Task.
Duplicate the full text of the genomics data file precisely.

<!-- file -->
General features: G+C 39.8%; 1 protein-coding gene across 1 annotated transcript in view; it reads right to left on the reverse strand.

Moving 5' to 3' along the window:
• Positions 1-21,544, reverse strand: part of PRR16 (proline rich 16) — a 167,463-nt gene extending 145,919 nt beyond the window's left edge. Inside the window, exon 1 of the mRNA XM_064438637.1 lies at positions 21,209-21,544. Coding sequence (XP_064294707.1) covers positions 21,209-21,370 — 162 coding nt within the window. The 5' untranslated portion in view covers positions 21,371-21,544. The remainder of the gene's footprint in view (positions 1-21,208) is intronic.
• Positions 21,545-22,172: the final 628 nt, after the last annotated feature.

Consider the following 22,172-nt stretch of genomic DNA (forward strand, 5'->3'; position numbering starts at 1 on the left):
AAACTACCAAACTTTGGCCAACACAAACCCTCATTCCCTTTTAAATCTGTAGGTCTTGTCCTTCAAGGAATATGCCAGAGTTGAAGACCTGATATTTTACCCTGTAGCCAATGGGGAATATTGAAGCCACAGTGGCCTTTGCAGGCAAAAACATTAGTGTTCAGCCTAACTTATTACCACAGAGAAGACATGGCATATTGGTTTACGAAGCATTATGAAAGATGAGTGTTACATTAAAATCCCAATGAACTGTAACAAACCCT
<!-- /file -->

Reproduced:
General features: G+C 39.8%; 1 protein-coding gene across 1 annotated transcript in view; it reads right to left on the reverse strand.

Moving 5' to 3' along the window:
• Positions 1-21,544, reverse strand: part of PRR16 (proline rich 16) — a 167,463-nt gene extending 145,919 nt beyond the window's left edge. Inside the window, exon 1 of the mRNA XM_064438637.1 lies at positions 21,209-21,544. Coding sequence (XP_064294707.1) covers positions 21,209-21,370 — 162 coding nt within the window. The 5' untranslated portion in view covers positions 21,371-21,544. The remainder of the gene's footprint in view (positions 1-21,208) is intronic.
• Positions 21,545-22,172: the final 628 nt, after the last annotated feature.

Consider the following 22,172-nt stretch of genomic DNA (forward strand, 5'->3'; position numbering starts at 1 on the left):
AAACTACCAAACTTTGGCCAACACAAACCCTCATTCCCTTTTAAATCTGTAGGTCTTGTCCTTCAAGGAATATGCCAGAGTTGAAGACCTGATATTTTACCCTGTAGCCAATGGGGAATATTGAAGCCACAGTGGCCTTTGCAGGCAAAAACATTAGTGTTCAGCCTAACTTATTACCACAGAGAAGACATGGCATATTGGTTTACGAAGCATTATGAAAGATGAGTGTTACATTAAAATCCCAATGAACTGTAACAAACCCT